Can this code be any simpler?

Hi, I did a random leetcode question with Rust:

Given two strings S and T , return if they are equal when both are typed into empty text editors. # means a backspace character.

Example 1:

Input: S = "ab#c", T = "ad#c" Output: true Explanation : Both S and T become "ac".

Example 2:

Input: S = "ab##", T = "c#d#" Output: true Explanation : Both S and T become "".

And my solution is:

struct Filter(u32);

impl Filter {
    fn new() -> Self {
        Filter(0)
    }

    fn filter(&mut self, c: &char) -> bool {
        if c == &'#' {
            self.0 += 1;
            false
        } else {
            if self.0 == 0 {
                true
            } else {
                self.0 -= 1;
                false
            }
        }
    }
}

fn backspace_compare(s: String, o: String) -> bool {
    let mut s_filter = Filter::new();
    let mut last_s_iter = s.chars().rev().filter(|c| s_filter.filter(c));

    let mut o_filter = Filter::new();
    let mut last_o_iter = o.chars().rev().filter(|c| o_filter.filter(c));

    loop {
        let last_s = last_s_iter.next();
        let last_o = last_o_iter.next();

        if last_s != last_o {
            return false;
        }

        if last_s.is_none() {
            break;
        }
    }
    return true;
}

The performance was good enough. But I'm wondering can these codes be simpler. Like using closure or using Iterator instead of the loop. I tried to use closure instead of the struct, but failed because of the lifetime:

fn get_filter() -> impl FnMut(&char)->bool{

    let mut bs_counter=0; //bs_counter not live long enough. And I don't know how to add lifetime to this...

    |c|{
        if c == &'#' {
            bs_counter += 1;
            false
        } else {
            if bs_counter == 0 {
                true
            } else {
                bs_counter -= 1;
                false
            }
        }
    }
}

Just want to know the best practice of these, thank you very much!

Is there some particular reason not to do it the most obvious way?

fn edit (input: &str) -> String {
    let mut output: String = String::from("");

    for c in input.chars() {
        if c == '#' {
            output.pop();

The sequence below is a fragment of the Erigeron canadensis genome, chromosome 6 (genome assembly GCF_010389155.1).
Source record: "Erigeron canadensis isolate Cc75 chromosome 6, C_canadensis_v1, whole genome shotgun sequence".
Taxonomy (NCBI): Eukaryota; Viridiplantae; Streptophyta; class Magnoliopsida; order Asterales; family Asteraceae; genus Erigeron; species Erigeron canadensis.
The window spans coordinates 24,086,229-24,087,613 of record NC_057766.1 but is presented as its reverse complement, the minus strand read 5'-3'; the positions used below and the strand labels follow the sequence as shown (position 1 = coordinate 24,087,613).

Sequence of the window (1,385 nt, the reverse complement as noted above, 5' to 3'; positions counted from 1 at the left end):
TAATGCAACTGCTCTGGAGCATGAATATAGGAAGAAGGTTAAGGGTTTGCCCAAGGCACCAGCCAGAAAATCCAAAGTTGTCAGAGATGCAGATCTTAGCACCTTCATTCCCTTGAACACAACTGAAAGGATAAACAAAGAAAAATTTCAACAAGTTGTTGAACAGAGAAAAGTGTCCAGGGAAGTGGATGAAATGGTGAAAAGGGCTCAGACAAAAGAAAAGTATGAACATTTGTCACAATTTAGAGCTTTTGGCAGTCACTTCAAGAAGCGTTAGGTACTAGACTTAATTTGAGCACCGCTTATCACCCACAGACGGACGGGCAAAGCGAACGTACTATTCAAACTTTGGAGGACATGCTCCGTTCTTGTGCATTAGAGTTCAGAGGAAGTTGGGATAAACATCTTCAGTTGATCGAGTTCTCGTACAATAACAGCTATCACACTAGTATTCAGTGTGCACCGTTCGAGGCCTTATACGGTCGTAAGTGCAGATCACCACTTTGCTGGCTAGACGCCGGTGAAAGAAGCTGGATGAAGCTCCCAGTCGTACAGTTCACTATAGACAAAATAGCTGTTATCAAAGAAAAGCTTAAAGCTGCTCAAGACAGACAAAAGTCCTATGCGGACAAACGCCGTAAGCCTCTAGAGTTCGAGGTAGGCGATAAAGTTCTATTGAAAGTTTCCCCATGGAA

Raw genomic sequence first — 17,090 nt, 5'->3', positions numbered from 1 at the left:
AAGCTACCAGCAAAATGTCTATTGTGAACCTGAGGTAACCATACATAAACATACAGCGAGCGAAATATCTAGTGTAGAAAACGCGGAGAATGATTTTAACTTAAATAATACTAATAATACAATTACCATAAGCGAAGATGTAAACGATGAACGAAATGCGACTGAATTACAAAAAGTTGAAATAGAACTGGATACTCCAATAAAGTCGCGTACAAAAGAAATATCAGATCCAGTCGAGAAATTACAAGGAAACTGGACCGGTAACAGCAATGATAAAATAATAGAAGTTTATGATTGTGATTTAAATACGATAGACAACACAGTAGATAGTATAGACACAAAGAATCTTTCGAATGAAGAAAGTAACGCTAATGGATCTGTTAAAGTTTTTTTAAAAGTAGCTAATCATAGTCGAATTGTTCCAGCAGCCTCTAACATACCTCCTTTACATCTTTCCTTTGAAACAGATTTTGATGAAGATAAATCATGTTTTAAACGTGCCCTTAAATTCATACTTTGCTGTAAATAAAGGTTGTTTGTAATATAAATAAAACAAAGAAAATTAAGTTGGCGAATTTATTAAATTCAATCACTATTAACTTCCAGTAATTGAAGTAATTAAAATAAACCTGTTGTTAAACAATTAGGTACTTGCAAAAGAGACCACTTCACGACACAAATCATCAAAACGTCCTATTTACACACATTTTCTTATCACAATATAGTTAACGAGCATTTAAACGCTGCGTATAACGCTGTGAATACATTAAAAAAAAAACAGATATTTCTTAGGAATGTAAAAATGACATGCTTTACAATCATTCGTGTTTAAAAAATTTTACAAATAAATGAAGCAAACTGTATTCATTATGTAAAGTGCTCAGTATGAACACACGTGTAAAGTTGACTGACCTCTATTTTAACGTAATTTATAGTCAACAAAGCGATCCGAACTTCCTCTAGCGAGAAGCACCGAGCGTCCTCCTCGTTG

} else {
            output.push(c);
        }
    }
    output
}

fn backspace_compare(s: &str, o: &str) -> bool {
    edit(s) == edit(o)
}

I'm not sure why we might need structs and lambdas and all that unnecessary stuff.

5 Likes

For "a##b" and "a##c", you don't have to iterate whole both to tell the difference, consider if the string is too long, and a stack like solution cost extra memory(O(n), I believe it's O(1) for iter solution). But anyway, the solution is not important, I just want to know is there a decent way to return a closure with state,
(I just realize my way of questioning was not good. I will have other topics on more specific questions.) Thank you very much anyway.

I figured out a simpler way:

fn scan_filter(bs_count: &mut u32, c: char) -> Option<Option<char>> {
    if c == '#' {
        *bs_count += 1;
        Some(None)
    } else if bs_count != &0 {
        *bs_count -= 1;
        Some(None)
    } else {
        Some(Some(c))
    }
}

fn backspace_compare(s: String, o: String) -> bool {
    let mut last_s_iter = s.chars().rev().scan(0u32, scan_filter).filter_map(|c| c);
    let mut last_o_iter = o.chars().rev().scan(0u32, scan_filter).filter_map(|c| c);

    loop {
        let last_s = last_s_iter.next();
        let last_o = last_o_iter.next();

        if last_s != last_o {
            return false;
        }

        if last_s.is_none() {
            break;
        }
    }
    return true;
}
2 Likes

Very nice! You can use Iterator::eq to shorten your O(1)-space solution:

fn backspace_equivalent(s: &str, o: &str) -> bool {
    let last_s_iter = s.chars().rev().scan(0u32, scan_filter).filter_map(|c| c);
    let last_o_iter = o.chars().rev().scan(0u32, scan_filter).filter_map(|c| c);
    last_s_iter.eq(last_o_iter)
}

(Playground)
Also please note that I also replaced the String arguments with &str as there's no need to consume the string.

5 Likes